Djiboutian Air Force to Buy Cessna Grand Caravan EXs

Textron Aviation was awarded a contract for the special-mission versions of the popular turboprop through the U.S. Army.

Textron Aviation will deliver special-mission versions of its Grand Caravan EX under an Army contract. [Courtesy: Textron Aviation]

Textron Aviation said it was awarded a contract by the U.S. Army for two Cessna Grand Caravan EX turboprops. Under the contract, the Djiboutian Air Force (DAF) will own and operate the aircraft.

The transaction marks the third order under a recent indefinite delivery, indefinite quantity (IDIQ) contract that provides up to $100 million for the acquisition of aircraft from Textron over a five-year period.

“The two special missions Cessna Grand Caravan EX aircraft will be Intelligence, Surveillance, and Reconnaissance [ISR] equipped to ensure the border sovereignty of the country of Djibouti,” said Bob Gibbs, vice president of special mission sales for Textron Aviation. “This multiyear contract allows the U.S. Army Security Assistance Command to rapidly procure commercial off-the-shelf (COTS) aircraft and modifications from Textron Aviation for our foreign military sale allies and partner nations. We are honored to assist in advancing U.S. national security and foreign policy interests by providing our solutions under the IDIQ, and we look forward to further cooperation with the U.S. Army.”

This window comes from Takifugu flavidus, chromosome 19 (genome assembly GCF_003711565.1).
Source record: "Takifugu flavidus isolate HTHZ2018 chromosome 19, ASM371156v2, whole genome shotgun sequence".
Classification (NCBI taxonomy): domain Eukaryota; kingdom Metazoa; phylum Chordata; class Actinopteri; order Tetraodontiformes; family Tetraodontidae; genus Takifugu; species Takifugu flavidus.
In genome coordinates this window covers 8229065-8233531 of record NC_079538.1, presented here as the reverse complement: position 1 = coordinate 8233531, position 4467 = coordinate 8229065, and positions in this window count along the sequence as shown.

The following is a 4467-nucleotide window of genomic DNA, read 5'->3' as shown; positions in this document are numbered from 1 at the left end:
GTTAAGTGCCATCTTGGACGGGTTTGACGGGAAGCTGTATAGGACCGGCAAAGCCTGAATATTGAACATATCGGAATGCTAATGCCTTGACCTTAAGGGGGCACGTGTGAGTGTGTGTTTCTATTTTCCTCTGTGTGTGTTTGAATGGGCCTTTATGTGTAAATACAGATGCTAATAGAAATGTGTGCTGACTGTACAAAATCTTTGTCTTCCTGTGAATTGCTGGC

The latest deal follows similar delivery orders of two Beechcraft King Air 360ERs  for the Peruvian Naval Aviation Force and one for the Ecuadorian Naval Aviation branch.

Deliveries of Cessna Caravan and Grand Caravan have totaled more than 3000 aircraft since the models’ initial FAA certification in 1984. The aircraft have been certified in 100 countries with the fleet logging almost 24 million flight hours.

Caravans fulfill a broad range of roles that include charter and regional airline operations, freight, humanitarian, VIP transport, skydiving, and other recreational missions. Known for its reliability, versatility, and low operating costs, the Grand Caravan EX also exhibits impressive performance, with its engine providing 867 hp and a climb rate of 1,275 feet per minute.

Jonathan Welsh is a private pilot who worked as a reporter, editor and columnist with the Wall Street Journal for 21 years, mostly covering the auto industry. His passion for aviation began in childhood with balsa-wood gliders his aunt would buy for him at the corner store. Follow Jonathan on Twitter @JonathanWelsh4

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